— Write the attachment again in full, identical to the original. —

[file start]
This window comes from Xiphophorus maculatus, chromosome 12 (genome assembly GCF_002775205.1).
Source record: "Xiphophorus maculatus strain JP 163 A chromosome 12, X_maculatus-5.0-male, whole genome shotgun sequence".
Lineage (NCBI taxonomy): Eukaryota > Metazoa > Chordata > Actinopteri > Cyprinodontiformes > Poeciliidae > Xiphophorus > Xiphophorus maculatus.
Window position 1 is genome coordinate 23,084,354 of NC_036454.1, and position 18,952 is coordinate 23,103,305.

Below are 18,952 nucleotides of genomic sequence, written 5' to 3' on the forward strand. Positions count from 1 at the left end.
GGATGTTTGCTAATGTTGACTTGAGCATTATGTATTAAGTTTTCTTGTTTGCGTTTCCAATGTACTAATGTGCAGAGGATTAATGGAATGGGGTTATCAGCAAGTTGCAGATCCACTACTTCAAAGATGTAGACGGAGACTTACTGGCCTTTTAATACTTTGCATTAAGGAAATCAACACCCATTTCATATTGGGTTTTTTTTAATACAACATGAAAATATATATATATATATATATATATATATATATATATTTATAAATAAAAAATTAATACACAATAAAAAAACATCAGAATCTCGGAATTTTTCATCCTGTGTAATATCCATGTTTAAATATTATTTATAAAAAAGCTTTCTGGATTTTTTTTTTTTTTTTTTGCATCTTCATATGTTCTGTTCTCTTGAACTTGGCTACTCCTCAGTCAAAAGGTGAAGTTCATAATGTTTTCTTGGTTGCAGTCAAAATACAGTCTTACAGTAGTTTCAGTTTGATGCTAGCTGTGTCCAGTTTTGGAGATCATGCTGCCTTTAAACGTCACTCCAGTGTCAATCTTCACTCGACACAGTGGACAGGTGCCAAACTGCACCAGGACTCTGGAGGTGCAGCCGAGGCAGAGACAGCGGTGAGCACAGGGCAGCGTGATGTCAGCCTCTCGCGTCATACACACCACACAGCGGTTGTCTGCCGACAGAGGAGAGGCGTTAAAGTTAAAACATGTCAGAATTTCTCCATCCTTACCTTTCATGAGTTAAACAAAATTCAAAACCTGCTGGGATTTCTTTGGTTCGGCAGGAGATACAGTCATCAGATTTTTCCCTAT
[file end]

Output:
This window comes from Xiphophorus maculatus, chromosome 12 (genome assembly GCF_002775205.1).
Source record: "Xiphophorus maculatus strain JP 163 A chromosome 12, X_maculatus-5.0-male, whole genome shotgun sequence".
Lineage (NCBI taxonomy): Eukaryota > Metazoa > Chordata > Actinopteri > Cyprinodontiformes > Poeciliidae > Xiphophorus > Xiphophorus maculatus.
Window position 1 is genome coordinate 23,084,354 of NC_036454.1, and position 18,952 is coordinate 23,103,305.

Below are 18,952 nucleotides of genomic sequence, written 5' to 3' on the forward strand. Positions count from 1 at the left end.
GGATGTTTGCTAATGTTGACTTGAGCATTATGTATTAAGTTTTCTTGTTTGCGTTTCCAATGTACTAATGTGCAGAGGATTAATGGAATGGGGTTATCAGCAAGTTGCAGATCCACTACTTCAAAGATGTAGACGGAGACTTACTGGCCTTTTAATACTTTGCATTAAGGAAATCAACACCCATTTCATATTGGGTTTTTTTTAATACAACATGAAAATATATATATATATATATATATATATATATATATATTTATAAATAAAAAATTAATACACAATAAAAAAACATCAGAATCTCGGAATTTTTCATCCTGTGTAATATCCATGTTTAAATATTATTTATAAAAAAGCTTTCTGGATTTTTTTTTTTTTTTTTTGCATCTTCATATGTTCTGTTCTCTTGAACTTGGCTACTCCTCAGTCAAAAGGTGAAGTTCATAATGTTTTCTTGGTTGCAGTCAAAATACAGTCTTACAGTAGTTTCAGTTTGATGCTAGCTGTGTCCAGTTTTGGAGATCATGCTGCCTTTAAACGTCACTCCAGTGTCAATCTTCACTCGACACAGTGGACAGGTGCCAAACTGCACCAGGACTCTGGAGGTGCAGCCGAGGCAGAGACAGCGGTGAGCACAGGGCAGCGTGATGTCAGCCTCTCGCGTCATACACACCACACAGCGGTTGTCTGCCGACAGAGGAGAGGCGTTAAAGTTAAAACATGTCAGAATTTCTCCATCCTTACCTTTCATGAGTTAAACAAAATTCAAAACCTGCTGGGATTTCTTTGGTTCGGCAGGAGATACAGTCATCAGATTTTTCCCTAT